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The Meeting in East-West Negotiations in Post-Soviet Russia

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Intercultural communication poses challenges to East-West negotiations in the post Cold War era. The meeting in East-West negotiations is a metaphor for the processes that were set in motion when parties representing Western and Eastern organizations respectively negotiated on cooperation projects. The projects in question were of two types: the profit driven type (joint ventures), and the NGO, non-profit driven type. In applying a relational approach to analyzing negotiations, this paper presents four different typologies of the East-West meeting. The material that forms the basis for these analytical typologies consists of the two parties' perceptions of meeting, negotiating, and cooperating with the Other. The material was gathered via the author's own experience as a negotiator of a Russian-Swedish NGO project between 1991-1994, and also by studying a number of East-West joint ventures and NGO projects in post-Soviet Russia between 1991-96. The four meeting typologies developed in the article are (1) Concurring Perceptions; (2) Mirror Perceptions; (3) Inverted Perceptions; and a type of meeting characterized by a process that has been named (4) Recreating the Other.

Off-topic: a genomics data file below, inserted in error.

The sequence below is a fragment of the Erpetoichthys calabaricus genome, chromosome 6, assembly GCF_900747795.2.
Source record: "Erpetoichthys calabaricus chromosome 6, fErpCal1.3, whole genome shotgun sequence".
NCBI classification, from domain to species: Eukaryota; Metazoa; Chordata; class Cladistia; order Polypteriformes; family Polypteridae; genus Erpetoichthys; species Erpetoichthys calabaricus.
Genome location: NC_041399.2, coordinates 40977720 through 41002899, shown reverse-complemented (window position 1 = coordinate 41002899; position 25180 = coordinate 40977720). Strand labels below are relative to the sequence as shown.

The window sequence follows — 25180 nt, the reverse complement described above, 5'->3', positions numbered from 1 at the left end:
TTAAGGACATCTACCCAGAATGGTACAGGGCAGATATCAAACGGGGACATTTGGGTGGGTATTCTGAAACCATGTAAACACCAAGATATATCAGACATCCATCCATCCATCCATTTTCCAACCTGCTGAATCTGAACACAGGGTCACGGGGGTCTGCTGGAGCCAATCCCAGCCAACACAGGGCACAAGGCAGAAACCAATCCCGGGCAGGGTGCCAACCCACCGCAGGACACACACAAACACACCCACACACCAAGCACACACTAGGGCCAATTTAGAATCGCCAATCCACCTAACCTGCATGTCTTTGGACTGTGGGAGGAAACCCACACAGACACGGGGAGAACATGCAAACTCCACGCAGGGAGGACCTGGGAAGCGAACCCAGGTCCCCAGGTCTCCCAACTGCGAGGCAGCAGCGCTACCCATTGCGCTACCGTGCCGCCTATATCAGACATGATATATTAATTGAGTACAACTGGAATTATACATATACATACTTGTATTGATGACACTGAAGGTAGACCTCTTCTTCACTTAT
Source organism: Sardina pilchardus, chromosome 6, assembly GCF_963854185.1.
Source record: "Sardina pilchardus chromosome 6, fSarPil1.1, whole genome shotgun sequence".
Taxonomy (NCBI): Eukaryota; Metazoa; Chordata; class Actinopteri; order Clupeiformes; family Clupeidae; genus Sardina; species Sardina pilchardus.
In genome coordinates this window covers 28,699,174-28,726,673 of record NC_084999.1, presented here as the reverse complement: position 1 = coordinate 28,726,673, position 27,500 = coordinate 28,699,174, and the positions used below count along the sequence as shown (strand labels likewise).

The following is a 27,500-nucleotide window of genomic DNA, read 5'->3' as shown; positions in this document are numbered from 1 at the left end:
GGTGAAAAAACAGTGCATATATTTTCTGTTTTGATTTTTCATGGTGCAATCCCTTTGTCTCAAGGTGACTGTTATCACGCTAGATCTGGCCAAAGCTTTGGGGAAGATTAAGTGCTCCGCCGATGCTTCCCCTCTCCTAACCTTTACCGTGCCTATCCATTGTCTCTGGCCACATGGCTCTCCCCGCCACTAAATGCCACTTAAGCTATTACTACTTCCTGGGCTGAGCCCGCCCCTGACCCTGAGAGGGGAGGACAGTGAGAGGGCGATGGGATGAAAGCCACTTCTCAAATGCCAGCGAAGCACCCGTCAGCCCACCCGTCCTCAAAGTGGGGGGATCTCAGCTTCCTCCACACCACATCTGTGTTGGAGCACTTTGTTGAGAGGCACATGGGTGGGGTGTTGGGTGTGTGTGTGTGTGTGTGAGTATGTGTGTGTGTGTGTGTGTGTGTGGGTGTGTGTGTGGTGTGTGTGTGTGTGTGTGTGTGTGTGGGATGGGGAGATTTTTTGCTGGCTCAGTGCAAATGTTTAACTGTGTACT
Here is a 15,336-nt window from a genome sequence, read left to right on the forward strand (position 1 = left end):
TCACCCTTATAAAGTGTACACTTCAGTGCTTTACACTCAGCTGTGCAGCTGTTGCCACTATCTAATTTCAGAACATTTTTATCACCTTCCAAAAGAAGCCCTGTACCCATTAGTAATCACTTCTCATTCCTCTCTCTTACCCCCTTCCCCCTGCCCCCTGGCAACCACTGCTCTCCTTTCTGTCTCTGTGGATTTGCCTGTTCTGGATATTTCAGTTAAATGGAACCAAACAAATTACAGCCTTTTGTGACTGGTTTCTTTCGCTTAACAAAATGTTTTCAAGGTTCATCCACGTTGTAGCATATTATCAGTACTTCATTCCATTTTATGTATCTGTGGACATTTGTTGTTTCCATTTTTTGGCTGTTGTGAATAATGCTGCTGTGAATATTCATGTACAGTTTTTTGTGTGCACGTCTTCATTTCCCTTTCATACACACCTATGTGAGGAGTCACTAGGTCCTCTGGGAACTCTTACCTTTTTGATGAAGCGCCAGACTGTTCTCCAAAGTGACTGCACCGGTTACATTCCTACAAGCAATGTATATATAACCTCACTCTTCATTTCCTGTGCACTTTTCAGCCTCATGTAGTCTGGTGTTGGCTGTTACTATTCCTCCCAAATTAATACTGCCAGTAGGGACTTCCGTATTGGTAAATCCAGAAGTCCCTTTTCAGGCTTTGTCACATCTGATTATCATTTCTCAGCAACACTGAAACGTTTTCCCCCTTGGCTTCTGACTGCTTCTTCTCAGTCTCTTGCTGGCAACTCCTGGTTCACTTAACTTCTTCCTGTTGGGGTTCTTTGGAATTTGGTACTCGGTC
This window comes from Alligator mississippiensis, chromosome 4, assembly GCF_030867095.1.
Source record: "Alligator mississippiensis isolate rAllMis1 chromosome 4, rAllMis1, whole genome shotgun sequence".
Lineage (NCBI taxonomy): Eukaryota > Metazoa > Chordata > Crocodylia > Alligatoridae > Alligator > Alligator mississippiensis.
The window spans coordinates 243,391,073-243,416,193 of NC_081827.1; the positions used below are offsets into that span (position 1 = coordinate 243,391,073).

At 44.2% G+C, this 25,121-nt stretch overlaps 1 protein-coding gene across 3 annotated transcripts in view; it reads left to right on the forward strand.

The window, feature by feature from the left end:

Affiliations: 1: Department of Political Science, Lund University, Box 52, 221 00 Lund, Sweden


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